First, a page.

Global Warming: A Heart-health Threat

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Global warming might seem like a far-off and unreal event to you, but its impact is already being felt. And it could become a major health threat sooner than you think.

 Here’s how global warming works. Certain gases in our planet’s air increase, mostly due to pollution. The most common of these is carbon dioxide. These gases build up in the atmosphere, creating the greenhouse effect. This cushion in the atmosphere traps heat, warming up the entire planet. At the right levels, the greenhouse effect is what makes our planet livable. It would be a much colder place and would not have much life. But because of industry, more and more gas is being released. So the climate is getting hotter. Glaciers are melting and sea levels are increasing. Plant life, animals, and humans are all feeling the effects. And things could get much worse. Some scientists are even predicting that the backlash will be another ice age. But right now we’re concerned with the more immediate health effects.

 I’m talking heat waves. Most of us have noticed that summers seem to be getting hotter and the other seasons are warming up, too. This could be very dangerous, especially to older people, obese individuals, and those with existing heart problems.

 According to U.S. researchers, whenever there’s a heat wave, the death rates go up by 5.74%. Between 1989 and 2000, cardiac arrest and heart attacks were the causes of death boosted the most by extreme temperature changes. The increase of cold mortality rates was lower, at 1.59%. This could be because central heating is much more commonplace than central air conditioning.

 Extreme heat is no laughing matter. When the body’s temperature goes up too high or too quickly, this can cause damage. At this point, your natural heat-fighting mechanism — sweating — isn’t sufficient. Heat stress can cause heat stroke, heat exhaustion, cramps, sunburn, and heat rash. The unusual strain that extreme heat puts on your body can also lead to cardiac arrest and heart attack, either of which can be deadly. Older people are usually the victims during a heat wave. The aging body doesn’t perspire as much, and common age-related issues also make it more prone to heat-caused illness.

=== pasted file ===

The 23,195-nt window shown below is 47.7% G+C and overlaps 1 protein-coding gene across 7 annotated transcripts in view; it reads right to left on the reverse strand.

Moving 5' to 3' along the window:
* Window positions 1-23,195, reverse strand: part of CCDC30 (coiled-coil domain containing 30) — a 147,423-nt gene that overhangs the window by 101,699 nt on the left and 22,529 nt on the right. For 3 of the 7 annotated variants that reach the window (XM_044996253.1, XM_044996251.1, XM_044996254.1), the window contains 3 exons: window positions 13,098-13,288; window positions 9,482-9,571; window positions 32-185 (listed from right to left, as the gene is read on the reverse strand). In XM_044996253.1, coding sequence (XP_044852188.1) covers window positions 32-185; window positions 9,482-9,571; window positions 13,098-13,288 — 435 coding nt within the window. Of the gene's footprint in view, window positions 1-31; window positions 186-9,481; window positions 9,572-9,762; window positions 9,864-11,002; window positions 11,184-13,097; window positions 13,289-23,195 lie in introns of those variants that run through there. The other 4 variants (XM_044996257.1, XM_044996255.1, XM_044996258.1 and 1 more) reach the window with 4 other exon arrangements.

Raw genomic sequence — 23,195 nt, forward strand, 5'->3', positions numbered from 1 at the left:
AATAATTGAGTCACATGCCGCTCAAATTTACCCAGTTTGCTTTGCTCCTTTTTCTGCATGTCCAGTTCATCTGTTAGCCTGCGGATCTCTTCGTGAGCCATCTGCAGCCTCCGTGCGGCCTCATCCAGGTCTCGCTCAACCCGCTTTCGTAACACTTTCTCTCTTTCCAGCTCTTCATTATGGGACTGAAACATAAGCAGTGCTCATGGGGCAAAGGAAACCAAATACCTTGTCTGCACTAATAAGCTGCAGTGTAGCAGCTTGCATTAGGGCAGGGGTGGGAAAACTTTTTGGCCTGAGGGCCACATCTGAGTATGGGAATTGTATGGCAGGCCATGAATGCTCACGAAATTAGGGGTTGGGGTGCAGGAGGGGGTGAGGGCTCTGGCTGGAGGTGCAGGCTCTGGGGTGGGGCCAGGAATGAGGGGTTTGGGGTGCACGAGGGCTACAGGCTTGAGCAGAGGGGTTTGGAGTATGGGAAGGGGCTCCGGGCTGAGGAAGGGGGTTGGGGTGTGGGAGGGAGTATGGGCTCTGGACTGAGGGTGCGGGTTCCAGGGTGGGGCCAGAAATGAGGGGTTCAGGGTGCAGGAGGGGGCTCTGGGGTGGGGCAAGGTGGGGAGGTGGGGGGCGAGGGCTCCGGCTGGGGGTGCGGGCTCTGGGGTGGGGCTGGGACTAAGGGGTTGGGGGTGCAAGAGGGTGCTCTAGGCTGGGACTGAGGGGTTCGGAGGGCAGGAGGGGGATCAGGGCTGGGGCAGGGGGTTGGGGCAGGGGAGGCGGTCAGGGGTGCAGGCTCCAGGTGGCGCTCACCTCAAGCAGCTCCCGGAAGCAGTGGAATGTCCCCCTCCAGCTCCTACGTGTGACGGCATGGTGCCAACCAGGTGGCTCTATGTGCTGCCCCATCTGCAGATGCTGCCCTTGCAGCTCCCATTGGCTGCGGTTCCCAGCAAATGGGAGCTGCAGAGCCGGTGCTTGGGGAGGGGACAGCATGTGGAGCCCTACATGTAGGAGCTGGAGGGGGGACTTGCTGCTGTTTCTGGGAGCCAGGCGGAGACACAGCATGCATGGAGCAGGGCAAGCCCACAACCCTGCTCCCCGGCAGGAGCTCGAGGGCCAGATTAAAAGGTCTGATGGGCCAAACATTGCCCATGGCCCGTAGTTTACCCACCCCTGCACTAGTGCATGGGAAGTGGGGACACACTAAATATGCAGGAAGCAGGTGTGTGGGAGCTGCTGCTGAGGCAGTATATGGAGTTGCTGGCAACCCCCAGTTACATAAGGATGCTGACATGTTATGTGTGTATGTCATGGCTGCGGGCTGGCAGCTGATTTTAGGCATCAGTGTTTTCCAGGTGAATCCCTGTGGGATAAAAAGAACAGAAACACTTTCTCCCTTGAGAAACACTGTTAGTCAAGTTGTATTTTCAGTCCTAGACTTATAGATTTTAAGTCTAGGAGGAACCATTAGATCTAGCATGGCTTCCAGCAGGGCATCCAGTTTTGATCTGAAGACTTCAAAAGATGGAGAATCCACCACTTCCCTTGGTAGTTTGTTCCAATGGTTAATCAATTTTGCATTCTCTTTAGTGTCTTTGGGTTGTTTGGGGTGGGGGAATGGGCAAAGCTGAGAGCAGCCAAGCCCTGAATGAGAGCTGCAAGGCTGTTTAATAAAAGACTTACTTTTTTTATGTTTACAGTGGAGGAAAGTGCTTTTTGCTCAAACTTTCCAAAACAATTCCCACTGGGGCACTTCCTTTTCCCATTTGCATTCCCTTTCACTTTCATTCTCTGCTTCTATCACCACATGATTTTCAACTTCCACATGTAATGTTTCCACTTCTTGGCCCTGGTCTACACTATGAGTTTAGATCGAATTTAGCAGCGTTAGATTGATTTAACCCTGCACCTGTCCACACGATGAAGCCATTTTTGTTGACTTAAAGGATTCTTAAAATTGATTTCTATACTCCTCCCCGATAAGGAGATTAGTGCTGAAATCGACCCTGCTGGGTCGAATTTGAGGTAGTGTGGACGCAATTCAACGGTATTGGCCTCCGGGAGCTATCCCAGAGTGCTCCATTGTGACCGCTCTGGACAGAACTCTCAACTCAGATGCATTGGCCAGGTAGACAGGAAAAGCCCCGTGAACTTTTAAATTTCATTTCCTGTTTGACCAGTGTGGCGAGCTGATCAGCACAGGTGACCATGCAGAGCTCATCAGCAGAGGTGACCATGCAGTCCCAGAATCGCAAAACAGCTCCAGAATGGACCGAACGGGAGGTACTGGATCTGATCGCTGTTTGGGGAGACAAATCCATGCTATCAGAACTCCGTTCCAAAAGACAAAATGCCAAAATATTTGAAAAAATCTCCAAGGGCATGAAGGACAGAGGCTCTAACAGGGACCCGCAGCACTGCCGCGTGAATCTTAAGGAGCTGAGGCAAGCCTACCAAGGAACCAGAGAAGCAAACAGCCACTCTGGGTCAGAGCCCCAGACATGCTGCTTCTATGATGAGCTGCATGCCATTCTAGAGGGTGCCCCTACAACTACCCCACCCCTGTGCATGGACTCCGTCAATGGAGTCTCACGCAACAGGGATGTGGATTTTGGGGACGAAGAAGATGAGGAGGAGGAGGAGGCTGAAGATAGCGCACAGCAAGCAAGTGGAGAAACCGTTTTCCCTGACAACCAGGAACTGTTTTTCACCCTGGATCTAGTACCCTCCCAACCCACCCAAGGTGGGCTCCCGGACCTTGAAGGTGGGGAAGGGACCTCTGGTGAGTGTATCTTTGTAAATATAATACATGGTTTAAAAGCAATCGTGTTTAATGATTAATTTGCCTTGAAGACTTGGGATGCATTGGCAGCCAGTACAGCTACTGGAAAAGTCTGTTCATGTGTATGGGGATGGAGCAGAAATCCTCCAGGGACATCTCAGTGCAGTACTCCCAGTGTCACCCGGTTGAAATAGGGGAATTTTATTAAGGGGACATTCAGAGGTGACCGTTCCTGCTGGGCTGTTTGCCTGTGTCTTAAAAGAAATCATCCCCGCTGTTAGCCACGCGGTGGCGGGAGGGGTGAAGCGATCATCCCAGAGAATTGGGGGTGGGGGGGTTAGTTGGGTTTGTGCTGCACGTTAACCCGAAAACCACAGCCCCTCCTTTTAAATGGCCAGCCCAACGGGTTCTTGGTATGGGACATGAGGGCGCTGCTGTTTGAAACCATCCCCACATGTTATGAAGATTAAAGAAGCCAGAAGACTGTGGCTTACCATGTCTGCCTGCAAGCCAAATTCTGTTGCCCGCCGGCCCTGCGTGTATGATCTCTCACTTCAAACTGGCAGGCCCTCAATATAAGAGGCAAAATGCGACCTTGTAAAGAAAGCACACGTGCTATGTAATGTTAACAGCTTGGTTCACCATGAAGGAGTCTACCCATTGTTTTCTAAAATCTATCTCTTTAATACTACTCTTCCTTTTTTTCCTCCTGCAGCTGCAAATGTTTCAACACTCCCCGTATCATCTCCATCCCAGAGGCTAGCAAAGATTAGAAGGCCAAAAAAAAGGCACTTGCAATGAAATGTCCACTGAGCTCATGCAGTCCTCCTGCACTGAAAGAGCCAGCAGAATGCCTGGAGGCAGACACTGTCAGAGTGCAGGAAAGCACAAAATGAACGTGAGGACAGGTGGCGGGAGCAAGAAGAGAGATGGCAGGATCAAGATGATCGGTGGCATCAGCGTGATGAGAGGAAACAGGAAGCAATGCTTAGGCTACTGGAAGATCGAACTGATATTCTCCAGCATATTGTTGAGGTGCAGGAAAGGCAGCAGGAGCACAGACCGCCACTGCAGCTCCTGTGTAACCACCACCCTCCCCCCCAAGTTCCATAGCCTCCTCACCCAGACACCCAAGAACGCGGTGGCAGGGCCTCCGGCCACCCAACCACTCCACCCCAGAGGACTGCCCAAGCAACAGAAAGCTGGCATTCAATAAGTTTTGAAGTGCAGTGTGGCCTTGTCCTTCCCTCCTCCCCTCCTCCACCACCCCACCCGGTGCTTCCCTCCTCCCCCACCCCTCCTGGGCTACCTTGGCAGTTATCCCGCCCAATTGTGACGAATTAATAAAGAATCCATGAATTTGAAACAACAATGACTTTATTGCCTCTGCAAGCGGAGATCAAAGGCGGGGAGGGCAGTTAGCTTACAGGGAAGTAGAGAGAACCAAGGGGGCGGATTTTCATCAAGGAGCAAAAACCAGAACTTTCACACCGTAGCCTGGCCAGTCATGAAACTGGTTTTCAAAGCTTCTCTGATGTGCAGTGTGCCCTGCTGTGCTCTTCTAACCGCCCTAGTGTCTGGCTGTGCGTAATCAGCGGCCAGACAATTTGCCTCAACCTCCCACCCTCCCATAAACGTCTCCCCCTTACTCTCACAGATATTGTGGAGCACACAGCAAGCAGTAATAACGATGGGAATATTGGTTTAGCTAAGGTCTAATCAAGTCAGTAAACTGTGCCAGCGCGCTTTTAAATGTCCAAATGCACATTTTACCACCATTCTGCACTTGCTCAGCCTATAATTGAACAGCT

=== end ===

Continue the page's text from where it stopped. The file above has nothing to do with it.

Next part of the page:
Unfortunately, the short-term method of prevention could make the problem of global warming worse. Air conditioning use means increased energy consumption. And that means more gas emissions. And that leads to an increased greenhouse effect. What to do? Well, that’s for scientists and politicians to hammer out. Soon. For now, you need to take care of yourself.

 If it’s hot out, then go somewhere cool. A mall, library, movie theater, or community center. . . it doesn’t matter, just stay indoors. Preferably somewhere with air conditioning. Avoid any kind of physical activity, especially if you’re in one of the risk groups. Avoid hot or heavy meals. Limit or cut out salt and alcohol. These will make the situation worse. Make use of a ceiling or standing fan. You can also beat the heat by taking frequent cool showers or baths. And drink lots of water. If you’re elderly or ill, make sure that you have someone check on your regularly. Pay attention to your body during a heat wave. If you feel dizzy, nauseous, weak, and/or experience rapid heartbeat, diarrhea, cramps, intense headache, vomiting, breathing problems, or chest pain, seek urgent medical attention immediately.

 So, don’t ignore global warming. It’s not just a distant problem for future generations… it’s a health threat now.

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